TOKYO -- Barely a year after declaring itself "back on track," Mitsubishi Motors Corp. appears to be back at square one amid reports of bigger losses, more restructuring and the dismissal of its German chief executive.
Leading Japanese business daily Nihon Keizai Shimbun reported Tuesday that Japan's fourth-largest automaker was set to close one of its three domestic plants within three years and could sell its joint ventures in Malaysia and the Philippines, among others, to raise funds and cut costs.
The paper also said 37 percent-owner DaimlerChrysler AG would send a new president as early as April to replace Rolf Eckrodt, who had been enlisted 20 months ago to steer a debt-laden, scandal-hit Mitsubishi back to health.
Spokesmen at DaimlerChrysler and Mitsubishi denied that Eckrodt would step down.
Mitsubishi added it planned no announcement concerning its domestic and overseas operations, saying it would unveil a business plan at its annual earnings announcement, around May.
But many analysts said they expected a plan along the lines of the newspaper report.
"We believe that for Mitsubishi to revive itself, it is indispensable that there are new personnel appointed to senior positions who have a good grasp of Mitsubishi's business and the leadership abilities to see the company through this period," Nikko Citigroup analyst Noriyuki Matsushima said in a memo.
With Mitsubishi Motors in need of funds to develop cars, DaimlerChrysler and other Mitsubishi group companies are expected to extend it 200 billion yen ($1.90 billion) soon.
Analysts worry that won't be the last time Mitsubishi draws on its partner's cash. But DaimlerChrysler faces a more urgent task of reviving its tattered U.S. Chrysler division and can't afford to let anything slip at its money-making Mercedes arm.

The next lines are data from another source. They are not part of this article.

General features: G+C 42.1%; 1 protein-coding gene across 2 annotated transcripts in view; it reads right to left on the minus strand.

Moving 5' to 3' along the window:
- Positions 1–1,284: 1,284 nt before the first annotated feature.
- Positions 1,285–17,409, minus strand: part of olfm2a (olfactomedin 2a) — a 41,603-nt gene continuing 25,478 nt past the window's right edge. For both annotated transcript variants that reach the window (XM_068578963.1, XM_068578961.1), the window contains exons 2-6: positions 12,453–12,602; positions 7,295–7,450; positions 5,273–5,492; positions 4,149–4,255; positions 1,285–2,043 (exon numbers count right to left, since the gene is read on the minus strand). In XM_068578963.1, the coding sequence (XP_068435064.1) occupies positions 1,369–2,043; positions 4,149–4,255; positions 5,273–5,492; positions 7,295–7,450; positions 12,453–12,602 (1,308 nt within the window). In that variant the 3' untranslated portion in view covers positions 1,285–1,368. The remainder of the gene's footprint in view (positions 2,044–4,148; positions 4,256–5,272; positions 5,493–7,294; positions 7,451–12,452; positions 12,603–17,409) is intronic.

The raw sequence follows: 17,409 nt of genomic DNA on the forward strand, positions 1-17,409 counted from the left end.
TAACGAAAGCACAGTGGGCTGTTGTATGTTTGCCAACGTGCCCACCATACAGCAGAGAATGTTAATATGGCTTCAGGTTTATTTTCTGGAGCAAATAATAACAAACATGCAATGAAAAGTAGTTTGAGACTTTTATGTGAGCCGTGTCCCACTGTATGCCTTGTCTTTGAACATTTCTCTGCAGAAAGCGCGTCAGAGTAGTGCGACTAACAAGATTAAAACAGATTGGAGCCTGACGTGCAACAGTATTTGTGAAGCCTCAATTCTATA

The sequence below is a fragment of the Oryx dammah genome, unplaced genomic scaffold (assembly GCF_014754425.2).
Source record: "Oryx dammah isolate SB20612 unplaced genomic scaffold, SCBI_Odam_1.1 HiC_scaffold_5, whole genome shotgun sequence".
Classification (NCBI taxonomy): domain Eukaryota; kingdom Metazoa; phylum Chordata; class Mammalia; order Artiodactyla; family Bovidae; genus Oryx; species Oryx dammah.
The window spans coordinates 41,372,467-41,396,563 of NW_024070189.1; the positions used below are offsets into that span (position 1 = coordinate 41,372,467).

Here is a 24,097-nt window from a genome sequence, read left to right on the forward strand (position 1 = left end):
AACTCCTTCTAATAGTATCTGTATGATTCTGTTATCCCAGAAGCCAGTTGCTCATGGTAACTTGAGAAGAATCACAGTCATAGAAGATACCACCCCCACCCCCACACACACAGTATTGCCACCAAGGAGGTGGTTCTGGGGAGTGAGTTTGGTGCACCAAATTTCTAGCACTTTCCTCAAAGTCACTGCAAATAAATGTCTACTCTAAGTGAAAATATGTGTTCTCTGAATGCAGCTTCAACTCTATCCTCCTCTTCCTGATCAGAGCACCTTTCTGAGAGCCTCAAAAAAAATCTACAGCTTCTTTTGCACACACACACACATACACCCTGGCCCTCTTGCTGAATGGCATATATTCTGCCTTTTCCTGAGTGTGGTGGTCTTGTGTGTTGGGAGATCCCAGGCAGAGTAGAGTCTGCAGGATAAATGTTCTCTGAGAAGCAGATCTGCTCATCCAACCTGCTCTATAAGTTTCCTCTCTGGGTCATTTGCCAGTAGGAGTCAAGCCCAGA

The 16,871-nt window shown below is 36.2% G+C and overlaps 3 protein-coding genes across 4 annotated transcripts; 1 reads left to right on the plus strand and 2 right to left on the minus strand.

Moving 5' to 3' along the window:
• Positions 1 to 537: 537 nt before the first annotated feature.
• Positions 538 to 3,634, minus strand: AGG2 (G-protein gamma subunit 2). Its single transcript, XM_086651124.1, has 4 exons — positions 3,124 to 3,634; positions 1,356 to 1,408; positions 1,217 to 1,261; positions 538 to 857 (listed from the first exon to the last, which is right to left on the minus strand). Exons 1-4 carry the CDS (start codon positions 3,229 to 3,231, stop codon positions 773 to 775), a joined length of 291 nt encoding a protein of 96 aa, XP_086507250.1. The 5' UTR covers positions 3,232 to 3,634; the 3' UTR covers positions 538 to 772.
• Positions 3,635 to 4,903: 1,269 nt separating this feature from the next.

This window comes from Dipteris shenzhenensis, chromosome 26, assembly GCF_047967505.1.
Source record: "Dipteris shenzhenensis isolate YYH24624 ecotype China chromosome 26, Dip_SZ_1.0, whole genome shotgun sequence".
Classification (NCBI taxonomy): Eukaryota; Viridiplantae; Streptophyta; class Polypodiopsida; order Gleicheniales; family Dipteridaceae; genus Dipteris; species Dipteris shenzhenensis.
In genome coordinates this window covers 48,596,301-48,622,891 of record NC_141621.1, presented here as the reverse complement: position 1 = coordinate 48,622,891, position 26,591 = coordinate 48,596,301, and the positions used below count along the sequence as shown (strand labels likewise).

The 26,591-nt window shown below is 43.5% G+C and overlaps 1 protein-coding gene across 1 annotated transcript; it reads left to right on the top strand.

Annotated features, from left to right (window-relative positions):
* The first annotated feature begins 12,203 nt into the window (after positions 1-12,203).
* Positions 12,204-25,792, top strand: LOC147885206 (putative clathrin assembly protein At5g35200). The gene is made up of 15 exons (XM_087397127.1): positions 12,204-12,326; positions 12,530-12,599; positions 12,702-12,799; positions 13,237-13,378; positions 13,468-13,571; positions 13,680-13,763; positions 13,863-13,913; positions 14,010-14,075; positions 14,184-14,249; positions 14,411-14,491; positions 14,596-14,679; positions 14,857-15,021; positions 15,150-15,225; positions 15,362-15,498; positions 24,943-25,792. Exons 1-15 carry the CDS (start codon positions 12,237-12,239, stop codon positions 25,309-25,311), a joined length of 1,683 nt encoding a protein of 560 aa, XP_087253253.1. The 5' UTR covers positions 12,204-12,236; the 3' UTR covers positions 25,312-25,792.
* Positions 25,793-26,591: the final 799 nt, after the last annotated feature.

The German-U.S. automaker has already extended $492 million to shore up Mitsubishi's balance sheet by buying an additional 22 percent stake in its healthy truckmaking arm.
The Nikkei also reported this week that poor sales in the U.S. would push Mitsubishi's group operating loss for the year to end-March to about $947 million in what was meant to be the final year of three years of restructuring.
That would be more than double the $426 million loss projected three months ago and a far cry from the $784 million profit booked last year.
Mitsubishi's fortunes stand in stark contrast to the success story at Nissan Motor Co. Japan's No.3 carmaker went from near-death to the world's most profitable carmaker within four years under the reign of comeback king Carlos Ghosn, sent in from French partner Renault SA.
Eckrodt has always rejected any comparison with Ghosn as unfair, saying Mitsubishi was starting under worse conditions plagued by consumer distrust after a recall coverup scandal.
But analysts say management was at least partly responsible for not dealing more hastily with the risks brewing at its North American finance unit stemming from shoddy credit controls.
Troubles at the unit are at the center of Mitsubishi's woes, and forced the automaker to set aside huge extraordinary provisions that led to the big net loss in the first six months.
"Among the 11 Japanese carmakers, eight are expected to report record profits this year, and there's only one company expected to lose money and that's Mitsubishi Motors," said Koji Endo, senior analyst at CSFB Securities.
"There's no question that Mitsubishi is facing the worst in terms of fundamentals."
Analysts said Mitsubishi also needed to shed its excess production capacity in Japan -- utilization is at just 76 percent -- and introduce competitive models earlier than it has in the past.
While the maker of the Colt subcompact is enjoying a recovery in Europe and rising sales in Asia, sales continue to slide in its most crucial U.S. market after Mitsubishi stopped extending loans to customers with shaky credit histories.
With few new models in the pipeline, Mitsubishi faces an uphill battle in reversing the seven-month slide in U.S. sales.
Profits are under pressure from margin-eroding sales incentives such as rebates and free financing. The dollar's plunge against the yen also threatens to eat away at earnings garnered overseas.
Mitsubishi will report third-quarter sales Thursday.